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""Elizabeth, dear child"–he took his thumb an ran it across my cheek–"you are bleeding from the roses." Then he spoke a few short words in Latin–"Tu eres rosa Tudoris veritas," which means, "You are the true Tudor rose." This might be the happiest day of my life. I feel as if I have been anointed."
—Princess Elizabeth receives a compliment from her father, King Henry VIII of England.[6]

Henry VIII (June 28, 1491 – January 28, 1547) was the King of England during the Tudor dynasty. He ruled for thirty-eight years from 1509, until his death in 1547. Henry married six times and had three children, including Mary I, Elizabeth I, and Edward VI. He was the son of Henry VII and Elizabeth of York.

BiographyEdit

Early lifeEdit

Henry was born on June 28, 1491 to King Henry VII of England and Elizabeth of York, who was from the Plantagenet family. He had three siblings, elder brother Arthur, elder sister Margaret, and younger sister Mary. Henry went by the nickname, "Harry", throughout much of his childhood and adolescence.

1501 – 1513Edit

At the age of ten, Henry was nearly as tall as his older brother and "far stronger." On April 3, 1502, Arthur died, placing Henry next in line to the throne. Over a year later, Henry was betrothed to Catherine of Aragon, his brother's widow. However, he was forced by his father to end the agreement in 1505. Henry was kept in semi-seclusion, until his father's death on April 21, 1509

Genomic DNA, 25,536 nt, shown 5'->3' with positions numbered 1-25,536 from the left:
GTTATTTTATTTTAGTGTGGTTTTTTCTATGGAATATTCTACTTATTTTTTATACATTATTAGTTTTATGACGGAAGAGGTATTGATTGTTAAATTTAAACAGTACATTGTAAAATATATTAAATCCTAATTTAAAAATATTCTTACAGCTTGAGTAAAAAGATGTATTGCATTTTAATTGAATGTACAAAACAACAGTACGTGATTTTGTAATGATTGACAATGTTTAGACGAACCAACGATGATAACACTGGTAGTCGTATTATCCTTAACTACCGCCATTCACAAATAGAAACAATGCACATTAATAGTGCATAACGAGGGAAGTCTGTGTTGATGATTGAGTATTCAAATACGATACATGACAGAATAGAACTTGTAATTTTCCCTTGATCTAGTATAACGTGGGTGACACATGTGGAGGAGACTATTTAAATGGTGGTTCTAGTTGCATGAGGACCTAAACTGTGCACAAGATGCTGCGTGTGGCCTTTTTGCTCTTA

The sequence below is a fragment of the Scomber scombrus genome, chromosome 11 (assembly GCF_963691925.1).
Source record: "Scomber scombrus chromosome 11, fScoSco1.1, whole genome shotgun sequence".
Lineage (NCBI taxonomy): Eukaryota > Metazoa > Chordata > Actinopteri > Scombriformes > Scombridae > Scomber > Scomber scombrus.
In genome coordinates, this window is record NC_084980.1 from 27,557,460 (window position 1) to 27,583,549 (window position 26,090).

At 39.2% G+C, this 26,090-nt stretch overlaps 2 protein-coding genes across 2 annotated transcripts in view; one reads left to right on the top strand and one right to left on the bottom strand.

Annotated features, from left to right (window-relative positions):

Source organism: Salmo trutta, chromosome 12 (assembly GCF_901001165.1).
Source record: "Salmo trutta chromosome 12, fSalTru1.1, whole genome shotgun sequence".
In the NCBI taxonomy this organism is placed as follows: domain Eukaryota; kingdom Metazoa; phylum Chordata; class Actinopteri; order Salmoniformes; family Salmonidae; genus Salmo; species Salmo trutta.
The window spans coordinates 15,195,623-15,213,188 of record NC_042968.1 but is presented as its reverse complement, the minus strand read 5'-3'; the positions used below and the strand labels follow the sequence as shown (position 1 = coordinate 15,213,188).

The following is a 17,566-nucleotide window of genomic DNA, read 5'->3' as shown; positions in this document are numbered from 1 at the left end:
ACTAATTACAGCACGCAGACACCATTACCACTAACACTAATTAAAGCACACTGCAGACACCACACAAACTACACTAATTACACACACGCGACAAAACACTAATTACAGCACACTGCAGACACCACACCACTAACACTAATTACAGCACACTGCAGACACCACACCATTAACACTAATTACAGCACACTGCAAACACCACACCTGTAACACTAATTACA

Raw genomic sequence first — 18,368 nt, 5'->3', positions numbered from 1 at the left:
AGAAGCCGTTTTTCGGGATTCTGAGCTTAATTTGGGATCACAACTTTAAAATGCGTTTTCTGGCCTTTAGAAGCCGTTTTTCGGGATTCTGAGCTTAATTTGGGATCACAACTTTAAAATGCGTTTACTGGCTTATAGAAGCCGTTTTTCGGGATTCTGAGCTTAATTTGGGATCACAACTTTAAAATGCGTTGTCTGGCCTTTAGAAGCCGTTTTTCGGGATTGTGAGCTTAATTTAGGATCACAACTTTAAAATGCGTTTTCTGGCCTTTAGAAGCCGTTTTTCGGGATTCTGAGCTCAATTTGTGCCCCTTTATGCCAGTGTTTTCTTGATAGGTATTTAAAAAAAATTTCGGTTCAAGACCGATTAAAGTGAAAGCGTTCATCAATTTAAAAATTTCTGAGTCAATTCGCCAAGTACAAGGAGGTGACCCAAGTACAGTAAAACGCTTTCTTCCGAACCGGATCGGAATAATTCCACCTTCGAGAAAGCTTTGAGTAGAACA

On April 23, 1509, Henry began his rule as King of England at the age of eighteen.[7] His coronation was held the following June, shortly after his marriage Catherine. She suffered a stillbirth, before giving birth to their son in January 1511. Alas, the baby died almost two months later. In 1513, England went to war against France and Scotland. After an overwhelming victory over Scotland, Henry returned home from France.

InterimEdit

Henry and Catherine had their only surviving child, a daughter named Mary in 1516. Three years later, he had an illegitimate son, Henry Fitzroy, by his mistress, Bessie Blount. He also took on Mary Boleyn as a mistress in 1522. Once he tired of Mary, Henry's interest turned to her sister, Anne Boleyn.